Introduction: Rc Plane Build Guide for English
Rc planes, are a hobby that many people share around the world. MY project partner and I got an opportunity to make an rc plane, and a build guide for a RC plane.
Step 1: Purchasing Parts
There are multiple websites, and shops you can visit to purchase parts. If you want to go into a store, you can go to your local hobby shop, more often than not, they will have parts and kits for you to chose from. However, if you want to order the parts from the comfort of your own home, there are several websites you can chose from:
These are my personal favorite websites to order parts from.
Now that you know where to get parts, you need to know which parts to order. the parts you will need are: motor, propellers, servos, and servos extensions if your servos don't come with extensions, the body to house all the hardware, a battery, speed controller, transmitter and receiver (transmitter is the controller for the plane, and the receiver is what receives the signals for the controller, try to buy these in a combo, so you know they will work together, if you choose you may also buy choose to buy a pair of pre-maid wings, however you can save money by making them out of foam board, and last of all you will need to purchase a body for your plane. You may chose to make your body out of foam board, but that is not recommended as it's hard to make a body for the plane out of foam board, and will take a lot of time.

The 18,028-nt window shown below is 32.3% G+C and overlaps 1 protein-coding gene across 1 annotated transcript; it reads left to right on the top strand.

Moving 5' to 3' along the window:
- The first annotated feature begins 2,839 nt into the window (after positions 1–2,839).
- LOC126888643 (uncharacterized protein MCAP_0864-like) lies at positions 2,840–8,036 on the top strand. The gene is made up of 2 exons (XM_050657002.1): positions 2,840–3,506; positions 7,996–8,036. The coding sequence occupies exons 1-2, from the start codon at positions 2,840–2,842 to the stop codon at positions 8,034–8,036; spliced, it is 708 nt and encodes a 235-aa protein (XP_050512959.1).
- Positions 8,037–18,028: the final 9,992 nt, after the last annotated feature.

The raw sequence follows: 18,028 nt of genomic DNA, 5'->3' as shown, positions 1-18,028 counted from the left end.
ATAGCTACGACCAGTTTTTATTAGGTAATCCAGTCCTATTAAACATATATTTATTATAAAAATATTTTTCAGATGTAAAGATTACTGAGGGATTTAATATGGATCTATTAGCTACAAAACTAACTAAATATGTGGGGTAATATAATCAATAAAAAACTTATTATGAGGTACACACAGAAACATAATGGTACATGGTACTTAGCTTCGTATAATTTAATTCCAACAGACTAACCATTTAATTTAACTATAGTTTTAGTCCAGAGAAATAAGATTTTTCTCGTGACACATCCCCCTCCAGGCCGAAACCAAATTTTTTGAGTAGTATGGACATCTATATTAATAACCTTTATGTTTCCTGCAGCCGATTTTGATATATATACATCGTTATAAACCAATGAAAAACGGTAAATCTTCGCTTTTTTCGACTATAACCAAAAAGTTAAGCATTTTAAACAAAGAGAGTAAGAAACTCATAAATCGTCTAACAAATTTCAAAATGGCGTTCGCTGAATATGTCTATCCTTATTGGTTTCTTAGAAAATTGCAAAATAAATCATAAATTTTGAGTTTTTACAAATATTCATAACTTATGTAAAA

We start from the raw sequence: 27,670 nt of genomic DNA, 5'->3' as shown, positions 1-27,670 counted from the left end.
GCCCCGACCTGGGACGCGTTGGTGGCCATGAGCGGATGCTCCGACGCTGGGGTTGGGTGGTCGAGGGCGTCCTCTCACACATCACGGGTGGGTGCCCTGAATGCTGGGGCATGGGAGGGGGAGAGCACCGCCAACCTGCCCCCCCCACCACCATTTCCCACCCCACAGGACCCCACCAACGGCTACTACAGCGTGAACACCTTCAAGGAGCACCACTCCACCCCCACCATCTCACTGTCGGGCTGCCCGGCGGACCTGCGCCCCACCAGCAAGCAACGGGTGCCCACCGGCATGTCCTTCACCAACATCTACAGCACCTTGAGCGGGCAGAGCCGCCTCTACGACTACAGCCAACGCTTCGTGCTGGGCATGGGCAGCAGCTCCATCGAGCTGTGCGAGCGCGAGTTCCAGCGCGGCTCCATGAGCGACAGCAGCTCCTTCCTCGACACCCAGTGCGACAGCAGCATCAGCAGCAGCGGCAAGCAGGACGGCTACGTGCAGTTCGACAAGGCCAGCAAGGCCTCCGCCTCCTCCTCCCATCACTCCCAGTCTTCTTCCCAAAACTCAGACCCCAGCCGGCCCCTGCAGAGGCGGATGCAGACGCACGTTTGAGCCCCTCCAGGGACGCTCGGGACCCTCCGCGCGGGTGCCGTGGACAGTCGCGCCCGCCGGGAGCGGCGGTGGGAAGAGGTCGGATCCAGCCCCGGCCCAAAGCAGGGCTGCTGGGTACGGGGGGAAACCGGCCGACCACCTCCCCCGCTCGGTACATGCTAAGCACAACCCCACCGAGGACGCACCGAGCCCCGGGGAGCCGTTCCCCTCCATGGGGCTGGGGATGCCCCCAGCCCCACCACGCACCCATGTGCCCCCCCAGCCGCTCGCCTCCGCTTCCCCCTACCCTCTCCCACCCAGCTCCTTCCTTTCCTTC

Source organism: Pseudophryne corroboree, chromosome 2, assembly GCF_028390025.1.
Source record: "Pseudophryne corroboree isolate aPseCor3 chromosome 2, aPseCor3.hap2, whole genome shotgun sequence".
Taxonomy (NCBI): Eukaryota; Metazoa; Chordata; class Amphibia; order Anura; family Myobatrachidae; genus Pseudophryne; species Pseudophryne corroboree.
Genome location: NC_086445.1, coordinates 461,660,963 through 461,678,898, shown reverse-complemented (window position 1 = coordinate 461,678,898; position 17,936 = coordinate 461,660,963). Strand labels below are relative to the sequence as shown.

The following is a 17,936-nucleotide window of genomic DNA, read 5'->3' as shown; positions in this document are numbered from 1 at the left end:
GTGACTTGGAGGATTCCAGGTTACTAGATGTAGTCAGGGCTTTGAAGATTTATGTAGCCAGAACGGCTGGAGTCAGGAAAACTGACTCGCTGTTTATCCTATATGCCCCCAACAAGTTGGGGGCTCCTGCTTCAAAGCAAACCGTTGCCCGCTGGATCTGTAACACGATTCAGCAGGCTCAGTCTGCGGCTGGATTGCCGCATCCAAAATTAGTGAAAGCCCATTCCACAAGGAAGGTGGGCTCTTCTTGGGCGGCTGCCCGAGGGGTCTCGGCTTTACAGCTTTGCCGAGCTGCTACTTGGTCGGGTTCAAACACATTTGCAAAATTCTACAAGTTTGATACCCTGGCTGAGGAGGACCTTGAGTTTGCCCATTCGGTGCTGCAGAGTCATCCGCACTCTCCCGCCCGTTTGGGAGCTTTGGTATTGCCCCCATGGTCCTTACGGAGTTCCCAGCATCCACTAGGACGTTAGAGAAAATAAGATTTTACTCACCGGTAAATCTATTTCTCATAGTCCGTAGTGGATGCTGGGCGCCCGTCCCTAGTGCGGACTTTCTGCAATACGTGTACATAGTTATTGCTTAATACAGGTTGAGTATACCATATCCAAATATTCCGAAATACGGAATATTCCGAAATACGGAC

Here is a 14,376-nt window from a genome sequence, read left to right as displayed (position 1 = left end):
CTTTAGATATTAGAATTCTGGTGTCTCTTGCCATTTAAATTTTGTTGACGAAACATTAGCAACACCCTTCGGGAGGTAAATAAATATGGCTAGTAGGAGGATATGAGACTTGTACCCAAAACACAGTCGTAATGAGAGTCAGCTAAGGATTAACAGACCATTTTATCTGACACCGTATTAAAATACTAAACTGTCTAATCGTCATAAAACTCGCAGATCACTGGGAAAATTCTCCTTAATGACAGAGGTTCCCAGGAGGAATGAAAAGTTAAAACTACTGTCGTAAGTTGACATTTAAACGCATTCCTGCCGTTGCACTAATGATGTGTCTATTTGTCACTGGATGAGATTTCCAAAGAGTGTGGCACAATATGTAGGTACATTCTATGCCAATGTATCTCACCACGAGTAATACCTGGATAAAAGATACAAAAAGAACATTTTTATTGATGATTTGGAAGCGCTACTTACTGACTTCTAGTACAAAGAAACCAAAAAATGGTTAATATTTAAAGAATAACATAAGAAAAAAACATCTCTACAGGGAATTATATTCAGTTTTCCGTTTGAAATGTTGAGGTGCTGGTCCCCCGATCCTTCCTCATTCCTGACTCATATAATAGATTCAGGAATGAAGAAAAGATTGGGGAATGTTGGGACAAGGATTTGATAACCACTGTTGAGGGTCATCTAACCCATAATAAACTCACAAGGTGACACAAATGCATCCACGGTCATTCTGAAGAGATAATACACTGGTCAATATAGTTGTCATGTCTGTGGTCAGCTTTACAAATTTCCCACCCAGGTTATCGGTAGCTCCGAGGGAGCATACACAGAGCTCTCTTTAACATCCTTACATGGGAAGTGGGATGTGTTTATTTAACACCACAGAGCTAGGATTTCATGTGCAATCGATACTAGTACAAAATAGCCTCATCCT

Step 2: Putting the Parts Together
Now that you have all the parts, you are able to put the parts together. The first step is to open up the body of the plane which will house everything. Start by placing the battery, the speed controller, receiver , and servos(refer to the picture with he parts listed inside for installation of servos). inside the body. Channel your Lego building skills and connect wires where they seem like they would connect, basically attach parts to where they fit. Once that's done you can attack your motor to your designated motor spot in the body, then attach the motor to the speed controller. Once your motor is seated (if it doesn't fit, you can fill up space with epoxy to keep it in place, but if the area where the motor goes, you will have to MacGyver it, and cut a hole in order to make the motor fit. Don't worry about cutting the hole too big as you can always fill it with epoxy). The servos control rods should reach to the elevators (refer to the diagram above for the location of the elevators). After attaching the servos, you will need to attach the propellers to the motor. Once that is done, you will need to cut out your wings out of the foam board, if the foam board isn't thin enough to fit through a slot you might need to force it, or cut it thinner in order for it to fit. By now you should be able to test your plane, turn on your controller, and connect it to your receiver, and test your plane!